In light of the coronavirus crisis and the diminished Mediterranean yachting season, SuperyachtNews speaks with Lauderdale Marine Center about operations across its facilities and the outlook for the coming months, as well as exploring the developments and strategies that are ongoing at the facility.
“Very early on, based what was happening in Europe, we put together an operating plan for those companies that work here, as well as the vessels, to follow in order to stay open,” starts Doug West, Lauderdale Marine Center’s president. “At the beginning of March, we developed a plan in collaboration with the Marine Industries Association of South Florida, the city of Fort Lauderdale and Broward County. We went back and forth fine-tuning it and they accepted it within three days of the original submission. As with other businesses, it made social distancing a requirement, it made cleaning any of the shop spaces or office spaces mandatory, at least three time a day, and it required face protection to be worn if you were going to be within six feet of anyone.”
As well as the conditions for working at LMC, the business required that all those who could work from home did so, and crew were given guidelines for when they left their boats. If any crew have come from a foreign port, they were required to quarantine for 14 days from the time they began their journey. Additionally, LMC restricted working on the weekend, reducing the working week to five days. Once confirmed, the requirements were communicated to the various tenants and teams on site.
“Everybody was incredibly receptive and cooperative and we really haven’t had any issues,” continues West. “None of our tenants, employees or crew that we have been made aware of have tested for coronavirus. We had a number of people tested as a precaution, but none proved to be positive.”
West explains that May is typically a busy period for LMC as superyacht prepare for their summer trips. However, unlike previous years, the facility became busy in March when lockdown begun.
“Our marina was completely full for the month of April,” says West. “In May, some works started, but we also had a lot of owners who wanted to use their boats to quarantine on board, although it became clear quickly that there was nowhere for them to go. If you look at our occupancy levels between 2019 and 2020, May is almost identical, although there are more yachts in the water than out of it, which is the real differentiator. However, when we look at July, we had already surpassed the amount of revenue generated in 2019 before the month had even started and we are predicting a significant increase in revenue on June last year.”
With many owners unable to use their boats in the ways that they desire, many have relied on facilities such as LMC throughout this period of uncertainty. However, West reports that owners are already using their boats for domestic trips in Miami, Palm Beach and the Florida Keys. Furthermore, with restrictions in the US due to lessen and the Bahamas projected to open on 1 July, it seems to be only a matter of time before usage starts to pick up once again. Additionally, with many eager superyacht owners having been unable to complete the works they intended to in spring, West is predicting a busy Fall for the US refit industry, with LMC specifically receiving enquiries for slots in September, October and November.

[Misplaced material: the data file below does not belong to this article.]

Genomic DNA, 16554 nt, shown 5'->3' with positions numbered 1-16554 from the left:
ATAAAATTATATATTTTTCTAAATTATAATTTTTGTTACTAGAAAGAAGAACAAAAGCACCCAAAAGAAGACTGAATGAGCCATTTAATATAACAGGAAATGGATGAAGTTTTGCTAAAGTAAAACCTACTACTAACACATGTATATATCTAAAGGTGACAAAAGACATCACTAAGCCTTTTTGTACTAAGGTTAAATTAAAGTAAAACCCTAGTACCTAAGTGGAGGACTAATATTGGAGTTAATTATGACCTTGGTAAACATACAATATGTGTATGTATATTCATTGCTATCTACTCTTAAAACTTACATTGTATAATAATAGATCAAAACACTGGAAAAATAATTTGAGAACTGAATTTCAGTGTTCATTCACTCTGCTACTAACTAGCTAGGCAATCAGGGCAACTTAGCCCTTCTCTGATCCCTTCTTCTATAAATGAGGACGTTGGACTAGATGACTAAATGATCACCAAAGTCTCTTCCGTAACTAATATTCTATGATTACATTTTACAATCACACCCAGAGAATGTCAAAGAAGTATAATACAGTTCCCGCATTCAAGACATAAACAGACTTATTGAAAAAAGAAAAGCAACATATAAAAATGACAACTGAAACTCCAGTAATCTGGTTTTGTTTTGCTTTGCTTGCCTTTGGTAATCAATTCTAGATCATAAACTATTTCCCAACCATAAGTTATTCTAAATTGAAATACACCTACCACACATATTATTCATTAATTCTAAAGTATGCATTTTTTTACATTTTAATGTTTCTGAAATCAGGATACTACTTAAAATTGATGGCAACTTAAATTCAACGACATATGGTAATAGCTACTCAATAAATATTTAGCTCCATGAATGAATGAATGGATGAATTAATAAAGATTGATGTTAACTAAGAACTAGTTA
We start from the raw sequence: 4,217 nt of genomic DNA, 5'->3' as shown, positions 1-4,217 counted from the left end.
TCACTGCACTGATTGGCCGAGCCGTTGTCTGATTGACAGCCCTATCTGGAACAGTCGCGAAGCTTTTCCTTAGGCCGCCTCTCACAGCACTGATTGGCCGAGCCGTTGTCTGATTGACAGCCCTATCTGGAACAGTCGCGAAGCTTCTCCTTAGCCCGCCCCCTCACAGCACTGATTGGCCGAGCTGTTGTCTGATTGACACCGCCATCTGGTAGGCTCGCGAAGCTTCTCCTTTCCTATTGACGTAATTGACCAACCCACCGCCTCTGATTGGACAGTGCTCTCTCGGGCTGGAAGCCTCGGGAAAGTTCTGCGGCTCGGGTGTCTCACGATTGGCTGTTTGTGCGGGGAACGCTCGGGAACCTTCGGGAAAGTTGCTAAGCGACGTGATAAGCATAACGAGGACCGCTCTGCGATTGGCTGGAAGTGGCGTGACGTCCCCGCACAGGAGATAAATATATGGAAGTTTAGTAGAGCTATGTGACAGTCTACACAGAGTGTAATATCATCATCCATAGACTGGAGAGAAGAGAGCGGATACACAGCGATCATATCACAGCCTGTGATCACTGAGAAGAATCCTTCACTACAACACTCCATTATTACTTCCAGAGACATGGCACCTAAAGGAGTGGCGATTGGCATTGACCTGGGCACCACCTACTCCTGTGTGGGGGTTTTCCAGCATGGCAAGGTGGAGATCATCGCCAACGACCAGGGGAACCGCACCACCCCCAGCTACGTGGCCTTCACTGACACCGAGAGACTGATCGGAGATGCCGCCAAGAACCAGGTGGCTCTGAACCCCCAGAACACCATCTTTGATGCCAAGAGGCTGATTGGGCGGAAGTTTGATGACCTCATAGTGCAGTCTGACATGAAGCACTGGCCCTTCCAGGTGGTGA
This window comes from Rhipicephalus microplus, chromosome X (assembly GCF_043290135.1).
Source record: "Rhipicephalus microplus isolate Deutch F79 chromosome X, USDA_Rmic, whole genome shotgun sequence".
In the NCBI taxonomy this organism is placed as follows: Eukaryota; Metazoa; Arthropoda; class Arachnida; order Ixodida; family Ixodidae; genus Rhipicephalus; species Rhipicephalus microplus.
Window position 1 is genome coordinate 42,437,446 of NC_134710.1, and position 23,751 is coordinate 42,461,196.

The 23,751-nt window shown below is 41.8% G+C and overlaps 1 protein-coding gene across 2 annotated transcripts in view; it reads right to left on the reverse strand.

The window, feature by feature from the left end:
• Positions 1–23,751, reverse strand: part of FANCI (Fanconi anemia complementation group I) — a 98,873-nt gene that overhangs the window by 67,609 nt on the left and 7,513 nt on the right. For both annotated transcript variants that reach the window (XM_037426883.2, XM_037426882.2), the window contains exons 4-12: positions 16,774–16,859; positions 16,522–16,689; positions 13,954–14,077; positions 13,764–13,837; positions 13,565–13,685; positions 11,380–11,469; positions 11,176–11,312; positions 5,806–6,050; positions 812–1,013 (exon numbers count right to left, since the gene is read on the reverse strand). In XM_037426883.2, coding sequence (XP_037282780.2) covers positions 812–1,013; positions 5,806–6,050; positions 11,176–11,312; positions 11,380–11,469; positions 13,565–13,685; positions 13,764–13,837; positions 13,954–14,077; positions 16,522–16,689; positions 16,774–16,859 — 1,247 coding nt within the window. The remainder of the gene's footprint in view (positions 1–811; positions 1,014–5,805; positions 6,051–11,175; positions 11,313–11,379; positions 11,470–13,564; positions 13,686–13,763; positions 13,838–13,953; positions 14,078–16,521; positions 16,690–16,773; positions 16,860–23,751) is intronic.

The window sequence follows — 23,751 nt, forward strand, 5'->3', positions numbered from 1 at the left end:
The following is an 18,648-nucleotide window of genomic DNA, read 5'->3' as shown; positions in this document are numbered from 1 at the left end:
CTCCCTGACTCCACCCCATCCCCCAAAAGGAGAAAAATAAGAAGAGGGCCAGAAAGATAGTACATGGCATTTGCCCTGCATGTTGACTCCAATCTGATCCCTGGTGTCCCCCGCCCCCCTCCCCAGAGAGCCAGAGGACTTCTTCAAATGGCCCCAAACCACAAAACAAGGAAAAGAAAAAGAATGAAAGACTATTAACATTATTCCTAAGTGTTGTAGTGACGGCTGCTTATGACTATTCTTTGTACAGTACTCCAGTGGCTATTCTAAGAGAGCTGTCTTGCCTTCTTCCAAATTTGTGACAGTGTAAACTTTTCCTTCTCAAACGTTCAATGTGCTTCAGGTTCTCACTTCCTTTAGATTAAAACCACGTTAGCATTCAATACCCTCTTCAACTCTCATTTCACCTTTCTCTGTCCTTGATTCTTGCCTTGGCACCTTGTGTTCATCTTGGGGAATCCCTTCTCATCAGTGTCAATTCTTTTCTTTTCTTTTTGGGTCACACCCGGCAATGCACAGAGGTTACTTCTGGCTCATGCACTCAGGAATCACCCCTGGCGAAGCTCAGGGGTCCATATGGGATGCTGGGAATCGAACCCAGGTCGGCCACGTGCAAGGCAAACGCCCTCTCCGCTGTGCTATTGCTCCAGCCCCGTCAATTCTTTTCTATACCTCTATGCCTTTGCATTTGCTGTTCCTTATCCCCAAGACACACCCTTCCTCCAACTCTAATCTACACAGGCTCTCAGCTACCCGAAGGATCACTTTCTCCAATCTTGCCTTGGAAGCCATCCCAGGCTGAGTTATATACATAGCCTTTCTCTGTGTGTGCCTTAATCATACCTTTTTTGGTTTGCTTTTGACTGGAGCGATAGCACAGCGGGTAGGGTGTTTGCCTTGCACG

In May, Ferretti Group announced a $15 million investment plan for the US, centred on facilities in LMC. West confirms that the Italian shipyard group would be leasing 30,000sqft of workshop space and around 3,000sqft of office space on a long-term deal, as well as renting yacht slips on an annual basis.
“Targeting yacht builders has been part of our strategy since 2017,” explains West. “We signed a lease with Benetti in the same year, who were later joined by Ferretti and Cheoy Lee. These yards are using facilities at LMC to complete warranty and aftersales work in the US. We also have our Yard of Choice programme that allows yards without a permanent base, such as Majesty and Sanlorenzo, to complete warranty work here.”
One of the traditional complaints against the US refit market is that, because of the subcontractor system that is operated, there are occasionally issues with quality control. West believes that this is exactly the reason that shipyards, including major European yards, are choosing to operate at LMC. Unlike other facilities, he asserts, LMC vets its subcontractors and further requires them to provide warranties, quality control programmes and a number of standards.
“As part of our plan to attract strategic tenants, we have reconfigured most of our workshop space and most of our office space. The previous setup was that there was a lot of small spaces that were leased out. But if you want to get a good quality contractor you have got to give them room. When I first got here in 2015, we had 72 tenants, today we have 30, but we have more square footage than we previously had,” says West.
Throughout the COVID-19 pandemic, LMC has adapted to the various requirements for the new working environment and, by dint of a diminished Mediterranean cruising season, has enjoyed a profitable period of business. With European shipyards increasingly attracted to the facility and a strong performance predicted for this Fall, LMC appears to be in a strong position moving forward.
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